35 women acquire computer skills

GISAGARA — district has trained 35 women in various computer skills. The women, who completed the two-month basic computer literacy  course, were awarded certificates during the District Women’s Day celebrations on Tuesday.

GISAGARA — district has trained 35 women in various computer skills.

The women, who completed the two-month basic computer literacy  course, were awarded certificates during the District Women’s Day celebrations on Tuesday.

The training was aimed at equipping participants with basic skills that are important in a technological and ICT-led world.

Gisagara District vice-mayor in charge of social affairs, Domitille Uwingabiye, noted the use of ICT can change lives of rural residents.

“ICT changes lives; it opens up the mind, eyes and the doors to development. With the use of computer, they [women] get aware of what is happening around the world, get in touch with people from various backgrounds, exchange ideas, sharpen their knowledge and get to improve their lives,” Uwingabiye argued.

Marie Mukankaka, one of those who completed the training, noted that the acquired skills would help her  widen her network.

“With the acquired skills, I hope to chat with people outside this district to learn through their experience. Now that I have the ability to use the internet, I can send and receive e-mails, and this is something important for me”, Mukankaka said.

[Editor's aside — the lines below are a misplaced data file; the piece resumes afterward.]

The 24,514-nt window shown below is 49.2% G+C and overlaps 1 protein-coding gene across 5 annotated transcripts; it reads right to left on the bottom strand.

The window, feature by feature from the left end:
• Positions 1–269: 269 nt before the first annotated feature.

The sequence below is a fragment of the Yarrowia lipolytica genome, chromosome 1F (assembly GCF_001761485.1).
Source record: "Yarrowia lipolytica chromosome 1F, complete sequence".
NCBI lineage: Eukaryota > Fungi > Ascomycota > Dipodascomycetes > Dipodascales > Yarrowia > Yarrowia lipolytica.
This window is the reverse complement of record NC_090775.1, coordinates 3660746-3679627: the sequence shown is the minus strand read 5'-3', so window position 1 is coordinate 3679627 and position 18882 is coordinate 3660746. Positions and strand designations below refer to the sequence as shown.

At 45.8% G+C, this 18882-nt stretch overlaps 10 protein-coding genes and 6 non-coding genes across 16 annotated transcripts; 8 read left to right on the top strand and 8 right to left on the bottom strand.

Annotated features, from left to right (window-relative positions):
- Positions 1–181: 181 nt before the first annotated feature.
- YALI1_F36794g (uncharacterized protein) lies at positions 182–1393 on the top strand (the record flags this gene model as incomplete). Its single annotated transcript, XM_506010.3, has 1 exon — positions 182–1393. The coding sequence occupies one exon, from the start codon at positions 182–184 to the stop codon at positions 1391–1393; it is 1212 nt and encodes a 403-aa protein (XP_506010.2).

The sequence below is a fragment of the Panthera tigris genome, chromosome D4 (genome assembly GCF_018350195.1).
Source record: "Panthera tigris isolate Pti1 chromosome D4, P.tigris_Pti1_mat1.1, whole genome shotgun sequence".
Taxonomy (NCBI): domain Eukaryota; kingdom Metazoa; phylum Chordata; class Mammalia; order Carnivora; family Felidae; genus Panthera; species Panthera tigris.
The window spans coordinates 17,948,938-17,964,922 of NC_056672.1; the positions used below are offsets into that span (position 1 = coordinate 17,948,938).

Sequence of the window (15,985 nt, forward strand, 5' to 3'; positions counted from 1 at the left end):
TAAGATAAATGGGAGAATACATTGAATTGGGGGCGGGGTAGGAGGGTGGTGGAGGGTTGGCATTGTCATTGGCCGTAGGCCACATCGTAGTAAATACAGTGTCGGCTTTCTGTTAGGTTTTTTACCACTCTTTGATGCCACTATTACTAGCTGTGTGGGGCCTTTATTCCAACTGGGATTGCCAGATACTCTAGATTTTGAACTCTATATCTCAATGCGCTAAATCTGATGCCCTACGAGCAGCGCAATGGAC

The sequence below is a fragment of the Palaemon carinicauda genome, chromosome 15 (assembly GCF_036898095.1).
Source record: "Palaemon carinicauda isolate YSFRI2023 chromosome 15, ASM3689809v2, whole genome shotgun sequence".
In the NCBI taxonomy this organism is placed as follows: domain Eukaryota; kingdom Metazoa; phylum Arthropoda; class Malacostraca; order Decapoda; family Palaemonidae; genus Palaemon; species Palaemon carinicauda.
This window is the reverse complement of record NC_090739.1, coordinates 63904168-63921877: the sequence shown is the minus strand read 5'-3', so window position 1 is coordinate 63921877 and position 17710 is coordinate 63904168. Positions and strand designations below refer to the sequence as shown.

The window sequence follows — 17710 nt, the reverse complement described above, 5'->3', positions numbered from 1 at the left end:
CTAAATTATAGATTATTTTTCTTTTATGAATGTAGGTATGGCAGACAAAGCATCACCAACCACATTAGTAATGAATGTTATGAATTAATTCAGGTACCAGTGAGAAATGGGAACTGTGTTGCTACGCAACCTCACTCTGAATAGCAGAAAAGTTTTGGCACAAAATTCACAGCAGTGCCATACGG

However, she added, access to internet is still limited in rural areas which could frustrate access to information.
Meanwhile, speaking at the function, in Gikonko Sector, Marie Claudine Mukamana, a mobilization officer with the Water and Sanitation Extension Programme in Southern Province (PEPAPS), noted that a healthy society requires proper sanitation.

She urged women to maintain hygiene and sanitation to ensure healthy lives.
Mukamana challenged women to improve their level of education, saying ‘education is key to influencing people’s behaviors.”

“When a woman develops, upgrades her education and improves her skills, the whole family benefits,” she noted.

“In many societies, if not all over the world, activities related to hygiene and sanitation are mainly a particular domain for women. An educated woman equals to a healthier society because, as females get educated, they help improve hygienic standards in the family.”

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